For more than a decade, Deconbrio has been the industrial rock act of Danny Rendo, and though during that time, the project has had bases on both the East and West coasts, it has only really taken shape upon Rendo’s move to Knoxville.
Rendo began the act as a studio project during his high school days in Southern Florida before moving to San Francisco. Between his first two hubs, Rendo performed only a handful of shows before a fateful online meeting with Ashley Fantastic. The correspondence between Rendo and Fantastic ultimately landed Rendo, and therefore Deconbrio, in the Knoxville area, where the band has since fleshed out with an active four-person roster.
“I met Danny online, and we’d been friends for about a year and video chatted all the time,” recalls Fantastic (keys). “When I found out he was struggling to keep his bills paid and couldn’t find a better situation out in San Fran, I offered to move him here. He was hesitant at first, but he decided to come out and visit. We really hit it off, and within a couple months he had moved here.”
“Our relationship has been the best thing to happen to the band,” adds Rendo. “We wouldn’t be anywhere near the level we are right now if it wasn’t for Ashley. She does a huge portion of the booking, promoting, networking and getting stuff done. When we couldn’t find a keys player, she picked up the keys, and learned how to play them. She’s behind me 110 percent.”
With other like-minded musicians Richie Brannon (guitar) and Ryan McHan (bass) signing on, Deconbrio’s live set has taken off. Though the band books frequent performances, it struggled to find its niche early on. Without a large wellspring of electronic or industrial rock outfits in Knoxville, Deconbrio found itself a challenging fit for most venues and bills before making the necessary acquaintances.
“We’ve been playing in Knoxville for about a year,” Fantastic says. “The Knoxville scene has had its ups and downs for us. There is no one performing in Knoxville with a sound like ours. There’s a few bands that are close but not quite, and they are struggling just as much as us to get a foothold. In the beginning, we couldn’t find anyone willing to give us a chance, venues or other bands. At first, it seemed like everything was split into country, Southern rock or metal. Then we found a little electronic pocket of musicians, but it was more eclectic and not really rock, so we didn’t really fit there either. ... We kind of just had to bounce around and play wherever we got a chance until we made our mark. I just don’t think people knew what to expect from us. It’s a lot different now. We’ve got a lot of support in the scene.”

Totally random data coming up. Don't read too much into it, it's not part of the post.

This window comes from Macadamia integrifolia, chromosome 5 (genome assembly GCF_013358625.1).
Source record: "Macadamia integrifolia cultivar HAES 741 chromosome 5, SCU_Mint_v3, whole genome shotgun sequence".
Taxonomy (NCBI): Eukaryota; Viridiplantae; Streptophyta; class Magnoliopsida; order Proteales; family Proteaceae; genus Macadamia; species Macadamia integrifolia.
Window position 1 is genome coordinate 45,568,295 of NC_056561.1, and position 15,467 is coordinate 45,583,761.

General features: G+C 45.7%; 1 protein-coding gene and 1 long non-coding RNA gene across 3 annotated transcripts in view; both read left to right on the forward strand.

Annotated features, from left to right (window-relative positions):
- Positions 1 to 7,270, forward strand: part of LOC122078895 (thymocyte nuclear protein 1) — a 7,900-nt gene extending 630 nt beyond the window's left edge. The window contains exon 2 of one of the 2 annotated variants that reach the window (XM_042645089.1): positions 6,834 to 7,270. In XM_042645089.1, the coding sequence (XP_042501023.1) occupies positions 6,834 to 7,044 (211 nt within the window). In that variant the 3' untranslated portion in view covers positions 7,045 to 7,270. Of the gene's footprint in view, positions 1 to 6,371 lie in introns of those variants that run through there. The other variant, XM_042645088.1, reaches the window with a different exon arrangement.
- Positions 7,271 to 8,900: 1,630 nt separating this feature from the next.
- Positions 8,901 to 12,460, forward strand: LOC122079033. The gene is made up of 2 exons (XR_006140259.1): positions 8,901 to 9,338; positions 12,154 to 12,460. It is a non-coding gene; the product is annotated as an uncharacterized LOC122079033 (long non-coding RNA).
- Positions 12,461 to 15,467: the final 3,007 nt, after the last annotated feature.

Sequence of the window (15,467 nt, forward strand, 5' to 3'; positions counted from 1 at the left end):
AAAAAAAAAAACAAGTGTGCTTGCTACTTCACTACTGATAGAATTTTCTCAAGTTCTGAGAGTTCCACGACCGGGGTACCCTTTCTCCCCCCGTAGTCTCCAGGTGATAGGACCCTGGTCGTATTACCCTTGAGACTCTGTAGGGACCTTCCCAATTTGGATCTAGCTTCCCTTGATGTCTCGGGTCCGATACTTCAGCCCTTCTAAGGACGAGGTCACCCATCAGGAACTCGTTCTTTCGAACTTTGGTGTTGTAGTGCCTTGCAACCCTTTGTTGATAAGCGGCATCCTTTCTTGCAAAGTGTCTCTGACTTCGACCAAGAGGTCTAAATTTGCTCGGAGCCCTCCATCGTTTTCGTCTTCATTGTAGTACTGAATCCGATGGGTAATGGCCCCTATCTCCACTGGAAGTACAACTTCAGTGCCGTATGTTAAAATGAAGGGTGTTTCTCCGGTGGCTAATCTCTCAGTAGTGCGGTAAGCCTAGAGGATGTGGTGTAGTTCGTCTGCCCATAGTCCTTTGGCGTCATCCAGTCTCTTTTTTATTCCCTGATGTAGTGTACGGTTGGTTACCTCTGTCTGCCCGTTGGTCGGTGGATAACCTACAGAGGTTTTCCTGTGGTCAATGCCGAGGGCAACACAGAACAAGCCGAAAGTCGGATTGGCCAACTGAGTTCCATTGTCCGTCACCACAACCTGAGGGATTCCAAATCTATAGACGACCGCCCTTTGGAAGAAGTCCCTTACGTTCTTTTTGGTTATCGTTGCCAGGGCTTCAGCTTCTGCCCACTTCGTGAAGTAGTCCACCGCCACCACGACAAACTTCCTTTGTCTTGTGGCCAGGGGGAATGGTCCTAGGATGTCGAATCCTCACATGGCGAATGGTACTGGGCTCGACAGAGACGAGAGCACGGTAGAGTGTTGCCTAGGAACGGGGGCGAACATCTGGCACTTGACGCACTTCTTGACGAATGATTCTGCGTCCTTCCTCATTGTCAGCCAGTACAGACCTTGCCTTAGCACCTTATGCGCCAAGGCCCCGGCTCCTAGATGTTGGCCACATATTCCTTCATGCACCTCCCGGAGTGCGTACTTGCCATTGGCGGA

This year Deconbrio released its first music video for the single “Scream” in promotion with the physical release of its “Voyeur” album in February, which was released in mp3 format a year prior. While Rendo admits his writing has slowed down since moving to Knoxville, presumably due his focus on the live set, the act is presently at work on two EP projects and some remixing. Where in the past, Deconbrio’s songwriting has been fueled creatively by Rendo alone, future material stands to receive more collaborative input from the entire ensemble. This collaboration will likely hit full swing upon rounding out the lineup, which presently performs without a live drummer.
“We currently are working on two EP projects and a couple of remixes and collaborations with other artists in meantime,” Rendo explains. “The main difference with this is that I’m finally opening up and letting other people be involved in the core creative process.
“Currently we are playing without a drummer,” continues Rendo of Deconbrio’s live offerings. “At first we were a little nervous about it, but it’s never been a problem. We’ve played a few shows that our previous drummer hadn’t been able to play with the drums on the tracks, and it had turned out fine. So, when things didn’t work out with him, we went back to putting them on the backing tracks. Some people are a bit confused, but we’ve never heard any complaints about it. We’ve opened up for nationally touring bands, Ego Likeness and (HED) PE without a drummer, and both shows were extremely successful. It’s something that’s common in the industrial scene, but in Knoxville it’s unheard of. ... In any case, we’re moving forward, but we’re keeping our eye out for the right drummer and not just any drummer.”
© 2013, Knoxville News Sentinel Co.
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